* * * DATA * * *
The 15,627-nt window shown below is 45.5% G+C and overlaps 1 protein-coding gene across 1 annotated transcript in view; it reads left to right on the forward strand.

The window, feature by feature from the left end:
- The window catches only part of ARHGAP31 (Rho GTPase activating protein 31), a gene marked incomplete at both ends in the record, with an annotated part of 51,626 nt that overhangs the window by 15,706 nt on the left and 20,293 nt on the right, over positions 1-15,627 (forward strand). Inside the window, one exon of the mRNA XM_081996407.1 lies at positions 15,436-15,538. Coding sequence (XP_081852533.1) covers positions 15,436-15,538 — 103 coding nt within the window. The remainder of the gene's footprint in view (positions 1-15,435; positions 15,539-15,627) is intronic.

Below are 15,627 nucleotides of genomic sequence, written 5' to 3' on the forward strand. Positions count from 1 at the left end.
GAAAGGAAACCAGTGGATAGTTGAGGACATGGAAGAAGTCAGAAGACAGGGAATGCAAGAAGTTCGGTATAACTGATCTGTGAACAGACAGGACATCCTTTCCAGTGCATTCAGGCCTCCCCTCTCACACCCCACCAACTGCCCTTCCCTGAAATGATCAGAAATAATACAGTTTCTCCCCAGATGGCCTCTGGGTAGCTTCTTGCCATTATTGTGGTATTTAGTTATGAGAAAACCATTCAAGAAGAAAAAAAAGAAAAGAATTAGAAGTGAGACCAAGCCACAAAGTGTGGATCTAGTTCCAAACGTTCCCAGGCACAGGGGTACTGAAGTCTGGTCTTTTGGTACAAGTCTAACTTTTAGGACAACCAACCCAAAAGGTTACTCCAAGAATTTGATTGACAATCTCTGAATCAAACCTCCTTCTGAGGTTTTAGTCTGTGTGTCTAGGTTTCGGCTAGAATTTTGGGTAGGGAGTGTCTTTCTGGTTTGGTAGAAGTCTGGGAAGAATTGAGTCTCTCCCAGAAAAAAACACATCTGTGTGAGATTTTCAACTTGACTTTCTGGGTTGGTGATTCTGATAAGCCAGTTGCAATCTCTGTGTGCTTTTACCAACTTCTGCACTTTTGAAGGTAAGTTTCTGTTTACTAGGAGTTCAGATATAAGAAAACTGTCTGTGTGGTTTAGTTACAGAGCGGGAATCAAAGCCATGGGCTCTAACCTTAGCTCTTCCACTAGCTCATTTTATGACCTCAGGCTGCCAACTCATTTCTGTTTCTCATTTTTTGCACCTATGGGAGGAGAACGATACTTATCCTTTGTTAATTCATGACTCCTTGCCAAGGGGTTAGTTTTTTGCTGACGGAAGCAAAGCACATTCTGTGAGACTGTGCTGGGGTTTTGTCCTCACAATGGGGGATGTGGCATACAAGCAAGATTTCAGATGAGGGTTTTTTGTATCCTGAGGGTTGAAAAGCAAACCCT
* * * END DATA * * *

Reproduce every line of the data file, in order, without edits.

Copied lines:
The 15,627-nt window shown below is 45.5% G+C and overlaps 1 protein-coding gene across 1 annotated transcript in view; it reads left to right on the forward strand.

The window, feature by feature from the left end:
- The window catches only part of ARHGAP31 (Rho GTPase activating protein 31), a gene marked incomplete at both ends in the record, with an annotated part of 51,626 nt that overhangs the window by 15,706 nt on the left and 20,293 nt on the right, over positions 1-15,627 (forward strand). Inside the window, one exon of the mRNA XM_081996407.1 lies at positions 15,436-15,538. Coding sequence (XP_081852533.1) covers positions 15,436-15,538 — 103 coding nt within the window. The remainder of the gene's footprint in view (positions 1-15,435; positions 15,539-15,627) is intronic.

Below are 15,627 nucleotides of genomic sequence, written 5' to 3' on the forward strand. Positions count from 1 at the left end.
GAAAGGAAACCAGTGGATAGTTGAGGACATGGAAGAAGTCAGAAGACAGGGAATGCAAGAAGTTCGGTATAACTGATCTGTGAACAGACAGGACATCCTTTCCAGTGCATTCAGGCCTCCCCTCTCACACCCCACCAACTGCCCTTCCCTGAAATGATCAGAAATAATACAGTTTCTCCCCAGATGGCCTCTGGGTAGCTTCTTGCCATTATTGTGGTATTTAGTTATGAGAAAACCATTCAAGAAGAAAAAAAAGAAAAGAATTAGAAGTGAGACCAAGCCACAAAGTGTGGATCTAGTTCCAAACGTTCCCAGGCACAGGGGTACTGAAGTCTGGTCTTTTGGTACAAGTCTAACTTTTAGGACAACCAACCCAAAAGGTTACTCCAAGAATTTGATTGACAATCTCTGAATCAAACCTCCTTCTGAGGTTTTAGTCTGTGTGTCTAGGTTTCGGCTAGAATTTTGGGTAGGGAGTGTCTTTCTGGTTTGGTAGAAGTCTGGGAAGAATTGAGTCTCTCCCAGAAAAAAACACATCTGTGTGAGATTTTCAACTTGACTTTCTGGGTTGGTGATTCTGATAAGCCAGTTGCAATCTCTGTGTGCTTTTACCAACTTCTGCACTTTTGAAGGTAAGTTTCTGTTTACTAGGAGTTCAGATATAAGAAAACTGTCTGTGTGGTTTAGTTACAGAGCGGGAATCAAAGCCATGGGCTCTAACCTTAGCTCTTCCACTAGCTCATTTTATGACCTCAGGCTGCCAACTCATTTCTGTTTCTCATTTTTTGCACCTATGGGAGGAGAACGATACTTATCCTTTGTTAATTCATGACTCCTTGCCAAGGGGTTAGTTTTTTGCTGACGGAAGCAAAGCACATTCTGTGAGACTGTGCTGGGGTTTTGTCCTCACAATGGGGGATGTGGCATACAAGCAAGATTTCAGATGAGGGTTTTTTGTATCCTGAGGGTTGAAAAGCAAACCCT